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US Jewish Groups Cheer Upholding of Texas Anti-BDS Law

The Algemeiner

By Dion J. Pierre

July 11, 2023

American Jewish groups on Monday cheered a federal Appeal’s court ruling which upholds Texas’ anti-boycott-divestment-sanctions (BDS) law, prohibiting companies from boycotting Israel for the duration of state contracts — the second such ruling in under a year.

The constitutionality of the law was challenged by Rasmy Hassouna, a Palestinian-American from Gaza, who in 2021 sued Texas former attorney general Ken Paxton after the state offered him a $1.5 million contract with an anti-BDS provision. Hassouna alleged that such a stipulation violated the First and Fourteenth amendments and caused him financial injury.

A local district court initially agreed and, ruling against Texas, ordered an injunction barring enforcement of the anti-BDS law. On Monday, however, Court of Appeals Firth Circuit Judge Andrew S. Oldham ruled that Hassouna “lacks standing” and reversed the lower court’s ruling.

“This last month has been monumental for the fight against BDS and national-origin discrimination,” StandWithUs CEO Roz Rothstein said in a press release. “Parties who sought to defend their states’ anti-BDS laws have prevailed victoriously in both the Fifth and the Eleventh Circuit Court of Appeals. And on July 6, New Hampshire became the newest state to adopt anti-BDS as state policy. Let the record reflect that anti-BDS laws are here to stay.”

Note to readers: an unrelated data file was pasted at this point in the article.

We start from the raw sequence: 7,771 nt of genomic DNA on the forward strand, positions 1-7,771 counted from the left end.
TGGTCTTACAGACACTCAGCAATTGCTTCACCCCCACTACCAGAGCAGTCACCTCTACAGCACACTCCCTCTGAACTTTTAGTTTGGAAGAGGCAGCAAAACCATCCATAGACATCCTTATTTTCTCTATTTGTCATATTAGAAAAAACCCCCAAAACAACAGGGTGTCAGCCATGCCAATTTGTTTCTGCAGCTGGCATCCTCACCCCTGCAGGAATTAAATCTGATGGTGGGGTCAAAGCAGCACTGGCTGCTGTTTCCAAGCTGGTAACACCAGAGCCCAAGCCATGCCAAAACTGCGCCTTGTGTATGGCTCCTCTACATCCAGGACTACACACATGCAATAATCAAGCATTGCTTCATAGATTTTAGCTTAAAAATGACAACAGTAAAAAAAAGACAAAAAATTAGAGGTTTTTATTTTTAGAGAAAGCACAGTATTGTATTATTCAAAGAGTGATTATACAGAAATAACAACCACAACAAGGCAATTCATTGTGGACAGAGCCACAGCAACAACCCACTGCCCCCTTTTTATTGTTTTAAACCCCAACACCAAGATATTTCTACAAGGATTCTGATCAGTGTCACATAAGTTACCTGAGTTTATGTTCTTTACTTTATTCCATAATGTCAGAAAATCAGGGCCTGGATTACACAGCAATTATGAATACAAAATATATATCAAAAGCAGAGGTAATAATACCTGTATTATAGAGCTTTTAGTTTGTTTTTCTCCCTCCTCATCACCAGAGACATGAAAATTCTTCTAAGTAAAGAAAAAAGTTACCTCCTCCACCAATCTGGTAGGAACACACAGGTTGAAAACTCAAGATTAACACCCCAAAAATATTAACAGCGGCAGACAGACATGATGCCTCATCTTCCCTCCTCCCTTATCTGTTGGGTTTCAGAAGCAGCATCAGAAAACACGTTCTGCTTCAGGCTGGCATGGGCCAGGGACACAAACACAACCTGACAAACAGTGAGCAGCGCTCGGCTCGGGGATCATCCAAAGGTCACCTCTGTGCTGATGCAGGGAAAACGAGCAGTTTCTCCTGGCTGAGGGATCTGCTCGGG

Another group, the Israeli-American Coalition (IAC) for Action, heralded the ruling for protecting US companies operating in Israel and shielding taxpayer money from anti-Israel bias.

“We applaud the citizens and government of Texas for fighting to uphold the state’s refusal to contract or invest with parties engaging in commercial discrimination against Israel,” IAC for Action Chairman Shawn Evenhaim said in a statement. “We also commend the Texas Attorney General’s office, Solicitor General Judd Stone, and Solicitor Eric Hamilton for their hard work on this case.”

Monday’s ruling marked the second time this year that a federal court dismissed a challenge to Texas’ anti-BDS law, which was passed in 2017 and signed by Governor Greg Abbott (R).

In April, the US Court of Appeals for the Fifth Circuit tossed a suit brought by Haseeb Abdullah, who argued that the law infringed on free speech and threatened his government pension. The court ruled that he too lacked standing, saying that his claim was based on potential economic losses in the future that are “at most — speculative” and that he “lacks any concrete stake.”

35 states currently have anti-BDS laws on their books. Tennessee passed one in April, and legislatures in Nebraska, North Dakota, Utah, and Virginia are weighing similar measures. Earlier this month, New Hampshire Governor Chris Sununu (R) issued an executive order banning agencies from awarding contracts with companies participating in the BDS movement.

In February, the US Supreme Court declined to hear a challenge to Arkansas’ anti-BDS law, which argued that requiring contractors to confirm that they are not boycotting Israel before doing business with University of Arkansas is unconstitutional.

Read the full article here.


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